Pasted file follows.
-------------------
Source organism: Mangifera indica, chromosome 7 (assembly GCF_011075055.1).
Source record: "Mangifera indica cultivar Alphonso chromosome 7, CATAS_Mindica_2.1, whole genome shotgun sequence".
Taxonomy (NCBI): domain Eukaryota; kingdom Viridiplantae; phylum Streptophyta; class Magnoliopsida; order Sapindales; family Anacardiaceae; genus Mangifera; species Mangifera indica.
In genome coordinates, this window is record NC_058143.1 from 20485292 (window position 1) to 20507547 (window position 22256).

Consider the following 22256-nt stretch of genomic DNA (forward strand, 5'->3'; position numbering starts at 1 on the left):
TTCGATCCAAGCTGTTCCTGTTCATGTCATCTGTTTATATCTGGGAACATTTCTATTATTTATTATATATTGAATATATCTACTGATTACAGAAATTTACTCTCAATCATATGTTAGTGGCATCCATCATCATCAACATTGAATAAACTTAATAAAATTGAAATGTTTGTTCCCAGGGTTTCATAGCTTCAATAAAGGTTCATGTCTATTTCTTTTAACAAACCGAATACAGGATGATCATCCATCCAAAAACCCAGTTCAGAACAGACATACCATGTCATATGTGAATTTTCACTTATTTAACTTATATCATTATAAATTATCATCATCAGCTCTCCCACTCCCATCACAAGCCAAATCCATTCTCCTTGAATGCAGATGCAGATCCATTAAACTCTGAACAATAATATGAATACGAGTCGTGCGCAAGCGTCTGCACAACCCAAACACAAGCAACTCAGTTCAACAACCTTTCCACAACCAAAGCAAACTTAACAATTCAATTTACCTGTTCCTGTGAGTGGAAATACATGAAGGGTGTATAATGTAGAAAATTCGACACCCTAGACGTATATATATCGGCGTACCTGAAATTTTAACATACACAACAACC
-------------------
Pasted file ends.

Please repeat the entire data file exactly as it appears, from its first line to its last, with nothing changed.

Source organism: Mangifera indica, chromosome 7 (assembly GCF_011075055.1).
Source record: "Mangifera indica cultivar Alphonso chromosome 7, CATAS_Mindica_2.1, whole genome shotgun sequence".
Taxonomy (NCBI): domain Eukaryota; kingdom Viridiplantae; phylum Streptophyta; class Magnoliopsida; order Sapindales; family Anacardiaceae; genus Mangifera; species Mangifera indica.
In genome coordinates, this window is record NC_058143.1 from 20485292 (window position 1) to 20507547 (window position 22256).

Consider the following 22256-nt stretch of genomic DNA (forward strand, 5'->3'; position numbering starts at 1 on the left):
TTCGATCCAAGCTGTTCCTGTTCATGTCATCTGTTTATATCTGGGAACATTTCTATTATTTATTATATATTGAATATATCTACTGATTACAGAAATTTACTCTCAATCATATGTTAGTGGCATCCATCATCATCAACATTGAATAAACTTAATAAAATTGAAATGTTTGTTCCCAGGGTTTCATAGCTTCAATAAAGGTTCATGTCTATTTCTTTTAACAAACCGAATACAGGATGATCATCCATCCAAAAACCCAGTTCAGAACAGACATACCATGTCATATGTGAATTTTCACTTATTTAACTTATATCATTATAAATTATCATCATCAGCTCTCCCACTCCCATCACAAGCCAAATCCATTCTCCTTGAATGCAGATGCAGATCCATTAAACTCTGAACAATAATATGAATACGAGTCGTGCGCAAGCGTCTGCACAACCCAAACACAAGCAACTCAGTTCAACAACCTTTCCACAACCAAAGCAAACTTAACAATTCAATTTACCTGTTCCTGTGAGTGGAAATACATGAAGGGTGTATAATGTAGAAAATTCGACACCCTAGACGTATATATATCGGCGTACCTGAAATTTTAACATACACAACAACC